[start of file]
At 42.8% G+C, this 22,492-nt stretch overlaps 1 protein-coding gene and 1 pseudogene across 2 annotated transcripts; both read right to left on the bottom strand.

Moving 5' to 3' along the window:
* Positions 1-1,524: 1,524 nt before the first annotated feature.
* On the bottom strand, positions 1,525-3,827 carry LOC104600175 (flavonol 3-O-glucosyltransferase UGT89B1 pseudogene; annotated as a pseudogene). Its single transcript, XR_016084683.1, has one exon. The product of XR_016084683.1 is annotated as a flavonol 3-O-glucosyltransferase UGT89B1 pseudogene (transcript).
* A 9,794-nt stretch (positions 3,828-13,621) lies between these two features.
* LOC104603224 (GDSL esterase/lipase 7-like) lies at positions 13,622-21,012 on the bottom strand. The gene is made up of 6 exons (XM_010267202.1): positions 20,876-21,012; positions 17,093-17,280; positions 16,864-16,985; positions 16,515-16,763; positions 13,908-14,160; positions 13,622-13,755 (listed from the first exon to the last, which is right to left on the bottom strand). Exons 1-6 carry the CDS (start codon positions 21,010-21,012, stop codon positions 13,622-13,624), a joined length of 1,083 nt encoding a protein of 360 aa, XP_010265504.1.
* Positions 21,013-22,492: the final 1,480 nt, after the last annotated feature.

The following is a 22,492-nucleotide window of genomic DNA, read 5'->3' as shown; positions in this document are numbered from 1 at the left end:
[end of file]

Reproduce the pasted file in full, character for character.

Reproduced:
At 42.8% G+C, this 22,492-nt stretch overlaps 1 protein-coding gene and 1 pseudogene across 2 annotated transcripts; both read right to left on the bottom strand.

Moving 5' to 3' along the window:
* Positions 1-1,524: 1,524 nt before the first annotated feature.
* On the bottom strand, positions 1,525-3,827 carry LOC104600175 (flavonol 3-O-glucosyltransferase UGT89B1 pseudogene; annotated as a pseudogene). Its single transcript, XR_016084683.1, has one exon. The product of XR_016084683.1 is annotated as a flavonol 3-O-glucosyltransferase UGT89B1 pseudogene (transcript).
* A 9,794-nt stretch (positions 3,828-13,621) lies between these two features.
* LOC104603224 (GDSL esterase/lipase 7-like) lies at positions 13,622-21,012 on the bottom strand. The gene is made up of 6 exons (XM_010267202.1): positions 20,876-21,012; positions 17,093-17,280; positions 16,864-16,985; positions 16,515-16,763; positions 13,908-14,160; positions 13,622-13,755 (listed from the first exon to the last, which is right to left on the bottom strand). Exons 1-6 carry the CDS (start codon positions 21,010-21,012, stop codon positions 13,622-13,624), a joined length of 1,083 nt encoding a protein of 360 aa, XP_010265504.1.
* Positions 21,013-22,492: the final 1,480 nt, after the last annotated feature.

The following is a 22,492-nucleotide window of genomic DNA, read 5'->3' as shown; positions in this document are numbered from 1 at the left end: